3. In a small saucepan, combine cream cheese, milk, 1/8 teaspoon salt, and a pinch of pepper.  Warm over low heat until just melted.
  4. Oil an 8-by-8-inch baking dish.  Layer half the eggplant in the dish, then half the meat sauce.  Sprinkle with half the Parmesan.  Repeat with the remaining eggplant, meat sauce, and Parmesan.  Spoon half the cream cheese sauce on top; broil until just starting to brown, 1 to 2 minutes.

Three Books, Two Days, One Lake.

This is what my summer has been like so far:  Maine, Maine, Maine, Maine.

See, we just got back from a weekend at Little Sebago Lake with Keith’s family; they’ve been renting the same house for the past thirty years, and I’ve been going up for the first week in August for the past nine years or so.  This year, Keith and I only stayed for a weekend, but that didn’t stop me from taking part in my favorite lakeside activity: reading.

Wanting to be prepared, I brought more books than articles of clothing — it wouldn’t be possible to get to each one during the stay, but I’m a really moody reader and knew I’d appreciate the variety, even if it meant I wouldn’t make my way through even half the stack.  Here’s what I read:

Those Who Save UsI am fascinated by World War II, and so will greedily consume any- and everything related to it — including, I’m not ashamed to say, Quentin Tarantino’s Inglourious Basterds, which I’ll be watching later this summer.  Jenna Blum‘s debut novel Those Who Save Us both is and isn’t about the Second World War; it’s also about guilt, love and the relationship between mothers and daughters.

Since emigrating to Minnesota, Trudy’s mother Anna has never discussed her experiences in Germany during World War II with anyone, particularly her daughter.  Now a German history professor, Trudy begins interviewing other German Minnesotans about their lives during the 1930s and 40s.  What she records changes Trudy’s opinion of her mother irreversibly.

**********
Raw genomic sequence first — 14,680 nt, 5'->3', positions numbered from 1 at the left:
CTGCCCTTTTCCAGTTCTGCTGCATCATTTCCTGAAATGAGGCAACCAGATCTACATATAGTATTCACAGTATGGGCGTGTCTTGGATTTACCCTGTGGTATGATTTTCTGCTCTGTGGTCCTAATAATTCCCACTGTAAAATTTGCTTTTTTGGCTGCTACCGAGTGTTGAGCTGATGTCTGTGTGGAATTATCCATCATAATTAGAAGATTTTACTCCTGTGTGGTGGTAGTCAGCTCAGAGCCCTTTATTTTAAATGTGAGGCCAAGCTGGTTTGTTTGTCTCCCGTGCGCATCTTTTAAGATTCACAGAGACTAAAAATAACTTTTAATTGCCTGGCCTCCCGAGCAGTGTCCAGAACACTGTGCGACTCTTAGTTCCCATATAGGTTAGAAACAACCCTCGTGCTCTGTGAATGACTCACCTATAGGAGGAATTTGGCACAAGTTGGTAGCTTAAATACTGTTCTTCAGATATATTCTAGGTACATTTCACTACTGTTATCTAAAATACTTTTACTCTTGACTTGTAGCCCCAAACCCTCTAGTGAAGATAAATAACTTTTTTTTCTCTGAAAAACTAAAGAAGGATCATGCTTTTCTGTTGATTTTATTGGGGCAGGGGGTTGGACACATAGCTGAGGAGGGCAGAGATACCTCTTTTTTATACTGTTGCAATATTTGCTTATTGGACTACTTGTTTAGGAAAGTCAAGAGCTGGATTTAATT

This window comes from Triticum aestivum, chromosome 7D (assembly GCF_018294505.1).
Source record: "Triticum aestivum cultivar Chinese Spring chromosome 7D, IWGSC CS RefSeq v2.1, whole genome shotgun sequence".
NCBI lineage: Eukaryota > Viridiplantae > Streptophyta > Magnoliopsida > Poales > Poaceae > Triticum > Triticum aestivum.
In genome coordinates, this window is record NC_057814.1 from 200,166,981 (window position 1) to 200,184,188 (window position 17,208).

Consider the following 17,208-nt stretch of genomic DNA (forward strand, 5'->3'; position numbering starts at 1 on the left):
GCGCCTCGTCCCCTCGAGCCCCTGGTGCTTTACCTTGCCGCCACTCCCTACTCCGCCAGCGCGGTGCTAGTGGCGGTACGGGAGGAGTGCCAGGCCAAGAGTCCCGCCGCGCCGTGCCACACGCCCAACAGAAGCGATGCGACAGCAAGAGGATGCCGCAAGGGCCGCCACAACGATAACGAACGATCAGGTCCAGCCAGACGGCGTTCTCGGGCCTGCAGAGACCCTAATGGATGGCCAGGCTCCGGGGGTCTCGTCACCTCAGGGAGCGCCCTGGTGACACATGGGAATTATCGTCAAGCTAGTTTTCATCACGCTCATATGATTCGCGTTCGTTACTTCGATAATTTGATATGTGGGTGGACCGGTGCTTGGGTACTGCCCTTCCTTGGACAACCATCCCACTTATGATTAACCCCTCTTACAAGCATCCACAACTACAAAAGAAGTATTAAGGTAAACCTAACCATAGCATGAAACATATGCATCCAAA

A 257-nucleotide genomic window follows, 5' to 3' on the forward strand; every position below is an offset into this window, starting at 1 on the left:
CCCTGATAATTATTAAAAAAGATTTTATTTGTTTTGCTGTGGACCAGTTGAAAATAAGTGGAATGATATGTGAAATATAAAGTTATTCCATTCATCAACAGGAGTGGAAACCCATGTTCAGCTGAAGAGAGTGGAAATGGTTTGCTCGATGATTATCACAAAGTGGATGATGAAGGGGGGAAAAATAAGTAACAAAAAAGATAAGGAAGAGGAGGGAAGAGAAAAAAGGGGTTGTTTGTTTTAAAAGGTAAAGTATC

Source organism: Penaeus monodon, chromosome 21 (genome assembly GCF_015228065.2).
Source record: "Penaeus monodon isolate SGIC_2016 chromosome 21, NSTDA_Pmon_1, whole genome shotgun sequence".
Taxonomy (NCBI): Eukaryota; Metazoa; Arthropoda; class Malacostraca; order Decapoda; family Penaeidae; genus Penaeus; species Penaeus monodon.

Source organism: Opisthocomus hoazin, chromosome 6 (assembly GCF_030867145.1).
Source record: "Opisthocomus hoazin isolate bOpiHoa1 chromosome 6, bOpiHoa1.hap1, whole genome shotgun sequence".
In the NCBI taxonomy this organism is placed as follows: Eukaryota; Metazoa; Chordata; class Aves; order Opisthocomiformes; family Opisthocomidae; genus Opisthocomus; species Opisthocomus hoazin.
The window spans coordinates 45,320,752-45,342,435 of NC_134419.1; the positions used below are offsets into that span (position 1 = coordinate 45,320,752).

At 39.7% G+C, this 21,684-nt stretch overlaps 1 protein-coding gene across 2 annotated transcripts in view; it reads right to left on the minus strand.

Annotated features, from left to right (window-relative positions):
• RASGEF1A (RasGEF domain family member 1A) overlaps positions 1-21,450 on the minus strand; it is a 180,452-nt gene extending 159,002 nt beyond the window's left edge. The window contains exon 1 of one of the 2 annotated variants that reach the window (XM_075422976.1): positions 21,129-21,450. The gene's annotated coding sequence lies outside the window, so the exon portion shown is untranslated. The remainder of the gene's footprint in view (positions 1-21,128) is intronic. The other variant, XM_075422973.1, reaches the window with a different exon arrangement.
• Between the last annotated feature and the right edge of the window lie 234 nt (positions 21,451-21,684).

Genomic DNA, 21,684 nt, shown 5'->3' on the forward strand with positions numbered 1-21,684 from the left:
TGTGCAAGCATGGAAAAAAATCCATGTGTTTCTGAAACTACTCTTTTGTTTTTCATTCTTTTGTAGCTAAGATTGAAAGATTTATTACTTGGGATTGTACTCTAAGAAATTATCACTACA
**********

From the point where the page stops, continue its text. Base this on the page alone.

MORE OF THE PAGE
Those Who Save Us swaps its narrative back and forth between Trudy’s present-day existence and Anna’s past.  Normally, when I read a multiple-character stories I find myself drawn more to one individual than the other, but Blum writes both mother and daughter so compellingly that I’m unable to pick favorites.

It’s difficult to discuss much of the plot without giving everything away, but what I can elaborate upon is, albeit briefly, what Anna did to ensure she and young Trudy survived the harsh times of World War II Germany.  Unwillingly, Anna takes a lover: the Obersturmführer of Buchenwald.  To say their relationship is strained and tense is an understatement of absurd proportions — though the exact same words can be used to describe the dynamic between mother and daughter.  Happily, Blum allows her characters to earn their peace authentically; not once do their revelations — and, in time, the novel’s conclusion — seem forced.